If you would like to know how to get a design patent, this article will provide you with an overview of patent application. Both a design and utility patent can be obtained for a single article, as long as the invention is embodied in its usefulness as well as in its decorative appearance. While utility patents can be obtained on novel, useful, non-obvious inventions, design patents are not directed to the utility; instead, they are directed to the ornamental appearance of the commercial article. Both design and utility patents can be obtained for your invention, as long as it is both new in structure, function, or composition, as well as its appearance.
A design patent gives the holder the right to prevent others from making, using, or selling an article so similar to the patentees article that an ordinary observer would buy an infringing article thinking that it was the patented article.
Because the protectable design is expressed through appearance, design patent applications can relate to an article’s configuration or shape, surface ornamentation, or the combination of configuration and surface ornamentation. Unlike in a utility patent application, in which a claim describes the invention in lengthy written disclosure, claims in design patent applications protect the general visual appearance of the design, described in drawings.
To be eligible for design patent, the subject matter must be novel, meaning no single, identical design exists in the prior art, must meet ornamental standards, and must be original to the inventor or inventors seeking protection. Protected means the entire concept of the design must qualify as wholly original, not merely its appearance. The design of a work does not need to be utilitarian, since a work is decorative, rather than utilitarian.
The design of the creation The creation also has to satisfy requirements for novelty and non-obviousness. First, one needs to think about whether or not the objects design is patentable. First, one should identify which decorative features in the patented design are not shown in the prior art, and if any of them are suitable to the product claimed as infringement.
The tangible object still needs to satisfy the patents subject matter requirements, since the design needs to be inseparable from the object it is attached to. The title of a design must define the practical thing into which the design is embodied.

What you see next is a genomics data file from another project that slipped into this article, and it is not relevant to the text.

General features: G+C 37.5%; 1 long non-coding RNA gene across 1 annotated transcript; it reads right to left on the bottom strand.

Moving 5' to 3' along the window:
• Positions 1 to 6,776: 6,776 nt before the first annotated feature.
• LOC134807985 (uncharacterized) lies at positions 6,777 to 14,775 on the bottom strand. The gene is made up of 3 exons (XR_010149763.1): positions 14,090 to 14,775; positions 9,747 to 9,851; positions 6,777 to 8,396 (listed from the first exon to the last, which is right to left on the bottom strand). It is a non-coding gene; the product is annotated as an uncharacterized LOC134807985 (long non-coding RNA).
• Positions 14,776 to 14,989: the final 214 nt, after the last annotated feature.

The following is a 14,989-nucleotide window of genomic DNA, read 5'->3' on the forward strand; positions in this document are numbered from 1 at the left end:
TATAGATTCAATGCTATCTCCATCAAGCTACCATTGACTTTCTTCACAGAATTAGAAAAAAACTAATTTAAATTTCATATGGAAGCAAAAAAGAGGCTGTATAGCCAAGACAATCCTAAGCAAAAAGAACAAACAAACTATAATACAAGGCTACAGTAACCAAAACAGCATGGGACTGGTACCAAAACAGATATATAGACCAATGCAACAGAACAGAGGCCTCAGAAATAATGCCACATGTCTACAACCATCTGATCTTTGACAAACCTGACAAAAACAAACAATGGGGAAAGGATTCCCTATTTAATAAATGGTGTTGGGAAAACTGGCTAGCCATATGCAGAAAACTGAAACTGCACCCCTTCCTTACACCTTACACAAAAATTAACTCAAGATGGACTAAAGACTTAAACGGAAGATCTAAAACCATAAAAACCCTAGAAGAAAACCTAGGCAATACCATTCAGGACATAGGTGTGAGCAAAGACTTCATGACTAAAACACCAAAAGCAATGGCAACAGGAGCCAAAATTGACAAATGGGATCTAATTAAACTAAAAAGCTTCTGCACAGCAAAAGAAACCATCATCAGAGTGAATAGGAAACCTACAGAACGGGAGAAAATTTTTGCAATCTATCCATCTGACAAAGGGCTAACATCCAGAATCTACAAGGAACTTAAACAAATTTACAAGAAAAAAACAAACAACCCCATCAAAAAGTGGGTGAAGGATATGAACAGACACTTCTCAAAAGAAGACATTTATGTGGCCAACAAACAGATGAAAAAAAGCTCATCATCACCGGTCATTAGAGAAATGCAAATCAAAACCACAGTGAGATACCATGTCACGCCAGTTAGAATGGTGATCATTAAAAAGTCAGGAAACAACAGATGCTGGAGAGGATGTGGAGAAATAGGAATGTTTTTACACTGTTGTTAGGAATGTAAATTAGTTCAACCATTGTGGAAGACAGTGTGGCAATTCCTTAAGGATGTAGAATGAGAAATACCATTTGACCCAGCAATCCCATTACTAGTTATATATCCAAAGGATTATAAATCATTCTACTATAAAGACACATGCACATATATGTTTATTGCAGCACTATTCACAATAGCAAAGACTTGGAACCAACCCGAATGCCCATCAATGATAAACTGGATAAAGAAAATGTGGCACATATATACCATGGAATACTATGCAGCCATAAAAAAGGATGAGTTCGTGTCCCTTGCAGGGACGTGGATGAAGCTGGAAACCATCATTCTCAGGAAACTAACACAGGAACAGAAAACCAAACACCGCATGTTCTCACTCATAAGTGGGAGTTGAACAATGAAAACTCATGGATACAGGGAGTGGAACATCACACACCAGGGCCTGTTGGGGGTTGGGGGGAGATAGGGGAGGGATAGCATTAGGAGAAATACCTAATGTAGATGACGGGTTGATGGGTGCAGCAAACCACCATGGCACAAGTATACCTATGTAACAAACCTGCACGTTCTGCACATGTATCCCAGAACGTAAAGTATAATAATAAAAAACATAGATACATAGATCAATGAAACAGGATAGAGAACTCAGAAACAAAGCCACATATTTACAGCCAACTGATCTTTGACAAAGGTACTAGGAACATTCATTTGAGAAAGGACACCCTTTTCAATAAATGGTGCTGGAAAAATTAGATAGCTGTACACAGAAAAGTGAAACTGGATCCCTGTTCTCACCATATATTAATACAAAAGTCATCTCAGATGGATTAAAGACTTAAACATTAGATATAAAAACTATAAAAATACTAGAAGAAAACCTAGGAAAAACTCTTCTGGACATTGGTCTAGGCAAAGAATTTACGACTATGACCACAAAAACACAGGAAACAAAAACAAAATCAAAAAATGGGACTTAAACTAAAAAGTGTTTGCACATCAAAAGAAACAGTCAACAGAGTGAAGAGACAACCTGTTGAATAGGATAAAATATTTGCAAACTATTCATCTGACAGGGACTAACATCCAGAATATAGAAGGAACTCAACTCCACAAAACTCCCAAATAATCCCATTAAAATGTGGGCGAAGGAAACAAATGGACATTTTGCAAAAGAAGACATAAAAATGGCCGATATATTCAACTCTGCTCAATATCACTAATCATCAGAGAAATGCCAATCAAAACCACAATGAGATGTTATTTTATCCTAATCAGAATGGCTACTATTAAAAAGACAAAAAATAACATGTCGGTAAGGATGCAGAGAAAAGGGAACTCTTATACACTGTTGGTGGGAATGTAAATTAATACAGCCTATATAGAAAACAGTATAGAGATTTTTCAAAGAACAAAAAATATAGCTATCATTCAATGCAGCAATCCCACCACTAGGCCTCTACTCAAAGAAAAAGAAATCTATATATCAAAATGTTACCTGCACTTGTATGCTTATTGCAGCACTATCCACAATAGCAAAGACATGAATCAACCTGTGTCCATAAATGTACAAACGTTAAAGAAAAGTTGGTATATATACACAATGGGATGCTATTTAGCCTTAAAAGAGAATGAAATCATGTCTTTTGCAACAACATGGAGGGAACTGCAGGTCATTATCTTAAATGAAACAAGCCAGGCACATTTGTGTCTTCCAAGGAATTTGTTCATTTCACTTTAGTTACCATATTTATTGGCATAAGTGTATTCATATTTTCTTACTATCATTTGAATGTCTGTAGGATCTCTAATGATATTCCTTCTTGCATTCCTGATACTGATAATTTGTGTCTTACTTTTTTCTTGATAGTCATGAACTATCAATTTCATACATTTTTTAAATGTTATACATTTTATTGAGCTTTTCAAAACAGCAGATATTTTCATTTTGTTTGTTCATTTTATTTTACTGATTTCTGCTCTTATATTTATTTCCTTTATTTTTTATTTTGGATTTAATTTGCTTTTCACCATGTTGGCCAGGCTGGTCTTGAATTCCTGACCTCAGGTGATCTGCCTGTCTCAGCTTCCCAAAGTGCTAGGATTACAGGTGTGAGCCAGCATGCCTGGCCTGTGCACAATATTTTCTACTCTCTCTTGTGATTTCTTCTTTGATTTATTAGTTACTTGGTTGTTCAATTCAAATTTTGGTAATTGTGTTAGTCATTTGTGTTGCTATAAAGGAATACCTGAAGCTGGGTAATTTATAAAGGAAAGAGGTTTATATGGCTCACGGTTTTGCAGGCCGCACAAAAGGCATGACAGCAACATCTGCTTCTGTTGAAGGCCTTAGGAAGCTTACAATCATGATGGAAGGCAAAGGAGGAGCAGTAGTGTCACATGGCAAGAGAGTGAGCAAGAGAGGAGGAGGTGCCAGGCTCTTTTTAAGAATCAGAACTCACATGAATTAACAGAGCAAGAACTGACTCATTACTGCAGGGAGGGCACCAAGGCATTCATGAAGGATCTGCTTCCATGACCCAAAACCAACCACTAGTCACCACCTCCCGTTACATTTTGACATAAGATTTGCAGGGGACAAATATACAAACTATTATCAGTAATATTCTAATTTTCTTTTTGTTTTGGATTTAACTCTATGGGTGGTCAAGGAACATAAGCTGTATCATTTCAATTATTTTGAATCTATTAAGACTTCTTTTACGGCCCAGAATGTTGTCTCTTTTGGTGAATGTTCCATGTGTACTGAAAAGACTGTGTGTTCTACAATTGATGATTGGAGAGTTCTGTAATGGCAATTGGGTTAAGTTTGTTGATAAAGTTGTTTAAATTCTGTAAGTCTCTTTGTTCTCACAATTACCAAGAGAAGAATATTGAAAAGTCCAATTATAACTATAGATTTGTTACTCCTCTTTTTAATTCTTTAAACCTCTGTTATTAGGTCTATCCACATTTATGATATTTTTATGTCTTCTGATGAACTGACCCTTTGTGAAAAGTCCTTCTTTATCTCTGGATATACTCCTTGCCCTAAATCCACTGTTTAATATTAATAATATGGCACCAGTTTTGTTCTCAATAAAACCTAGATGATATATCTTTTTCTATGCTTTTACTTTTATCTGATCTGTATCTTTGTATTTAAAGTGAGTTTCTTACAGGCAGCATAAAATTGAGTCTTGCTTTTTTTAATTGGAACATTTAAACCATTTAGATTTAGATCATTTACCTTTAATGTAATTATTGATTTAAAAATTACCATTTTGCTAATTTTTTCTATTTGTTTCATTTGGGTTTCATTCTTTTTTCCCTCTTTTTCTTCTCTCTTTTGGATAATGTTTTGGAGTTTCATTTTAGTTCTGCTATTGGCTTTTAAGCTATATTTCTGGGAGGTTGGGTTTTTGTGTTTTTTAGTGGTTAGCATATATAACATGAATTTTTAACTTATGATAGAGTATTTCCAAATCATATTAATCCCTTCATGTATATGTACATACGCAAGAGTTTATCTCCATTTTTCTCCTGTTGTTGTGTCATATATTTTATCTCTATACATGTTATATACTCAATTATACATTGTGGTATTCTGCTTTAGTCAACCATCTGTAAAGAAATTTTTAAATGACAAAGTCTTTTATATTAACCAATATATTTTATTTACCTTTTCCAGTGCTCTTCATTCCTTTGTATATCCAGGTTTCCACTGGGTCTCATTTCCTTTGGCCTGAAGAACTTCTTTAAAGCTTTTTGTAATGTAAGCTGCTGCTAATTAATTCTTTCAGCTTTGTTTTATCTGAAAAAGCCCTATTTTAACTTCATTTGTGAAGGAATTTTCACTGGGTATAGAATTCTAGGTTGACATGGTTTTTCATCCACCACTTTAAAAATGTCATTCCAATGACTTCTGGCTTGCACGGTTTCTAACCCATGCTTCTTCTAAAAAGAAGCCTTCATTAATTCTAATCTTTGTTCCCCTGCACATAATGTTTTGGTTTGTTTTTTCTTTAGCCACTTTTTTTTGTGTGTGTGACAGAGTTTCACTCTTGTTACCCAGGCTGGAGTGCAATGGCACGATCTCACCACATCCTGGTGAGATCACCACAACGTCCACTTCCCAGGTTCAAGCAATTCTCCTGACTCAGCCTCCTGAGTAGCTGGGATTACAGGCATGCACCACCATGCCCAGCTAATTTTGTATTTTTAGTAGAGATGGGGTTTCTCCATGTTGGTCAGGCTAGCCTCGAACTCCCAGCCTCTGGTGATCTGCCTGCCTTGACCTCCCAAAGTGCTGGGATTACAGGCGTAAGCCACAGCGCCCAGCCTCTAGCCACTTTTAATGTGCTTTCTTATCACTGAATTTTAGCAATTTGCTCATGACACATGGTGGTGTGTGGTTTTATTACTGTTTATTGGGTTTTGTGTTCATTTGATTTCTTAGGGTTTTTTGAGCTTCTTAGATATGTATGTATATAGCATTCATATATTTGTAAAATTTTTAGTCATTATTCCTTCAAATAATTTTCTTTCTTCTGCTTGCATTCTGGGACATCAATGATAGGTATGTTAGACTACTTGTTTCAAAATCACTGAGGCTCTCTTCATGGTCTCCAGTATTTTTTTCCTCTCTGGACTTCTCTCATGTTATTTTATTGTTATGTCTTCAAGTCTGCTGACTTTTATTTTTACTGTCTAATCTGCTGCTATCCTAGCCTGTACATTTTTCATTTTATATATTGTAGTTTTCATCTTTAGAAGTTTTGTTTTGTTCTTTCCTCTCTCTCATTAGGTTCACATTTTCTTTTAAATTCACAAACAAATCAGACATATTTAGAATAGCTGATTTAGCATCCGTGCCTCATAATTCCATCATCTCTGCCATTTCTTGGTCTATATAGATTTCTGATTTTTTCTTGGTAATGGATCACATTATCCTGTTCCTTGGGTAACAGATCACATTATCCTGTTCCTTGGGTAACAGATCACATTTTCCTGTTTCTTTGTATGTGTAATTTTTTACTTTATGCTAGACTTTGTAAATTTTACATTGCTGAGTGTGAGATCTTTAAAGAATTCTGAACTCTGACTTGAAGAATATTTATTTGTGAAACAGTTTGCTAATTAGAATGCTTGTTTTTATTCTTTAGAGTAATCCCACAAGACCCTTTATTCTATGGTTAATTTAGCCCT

The key point here is that titles should be something the audience will experience as a design, if at all possible.
This is also called the “References Cited” part, which is required part of each patent filing, is citing to any prior art on which the examiner relies in making his or her determination whether the subject matter or the design should issue. If an examiner has rejected a claim in an application, the applicants generic assertion that a claim is patentable, without specifying specifically how a design is patentable in light of the prior art, does not meet the rules. Design patents cannot claim priority to an applications provisional patent. Requests for Continued Examination (RCE) may be filed only in applications relating to utility or plant patents.
Foreign prioritization can take place on a utility patent application for a period of one year from first filing to any nation that is party to the Paris Convention, while a design patent application takes six months. For design applications filed on or after 13 May 2015, the patent term is 14 15 years from issue, with no renewal or maintenance fees required. If you are having difficulty getting a Utility Patent Application approved, filing a design application does not help protect your inventions function.
It may even make sense to file both a design and utility patent applications, a two-pronged approach, to protect both the ornamental and functional features. Protection is limited in comparison with utility patents, filing a design patent application might be worth it if you are looking to prevent others from selling copies and imitations very similar to your patented products. If you have several designs that you would like to protect, just keep in mind that you will have to file a different patent application for each and every unique design.
You will want to make sure you are working with a Patent Attorney and draftsman so you can claim your invention correctly, and lay out what aspects of it you would like to protect. If you choose to go it alone, you will want to work with a professional Patent Drafting Firm like us to draw your patent. The costs are moderate, and because of the USPTOs very specific requirements, we can help you avoid having your application rejected on technical grounds related to your drawings.
It does require a bit of legwork to get it all worked out, and some risk you may do things wrong, but the potential savings are worth it over going through a patent lawyer or agent. That said, mistakes can be expensive, particularly if you take a substantial step toward getting your design patented, and the U.S. Patent & Trademark Office denies your design patent application, then you would need to hire an attorney to review all of what you already did, then make changes to your filed application. Next, you will have to pick out the correct kind of patent that you need for your clothing line.
The office will only accept colored drawings on applications for patents on utility or design patents, as well as on registrations for inventions based on law, upon approval of a motion filed pursuant to this clause explaining why the colored drawings are needed.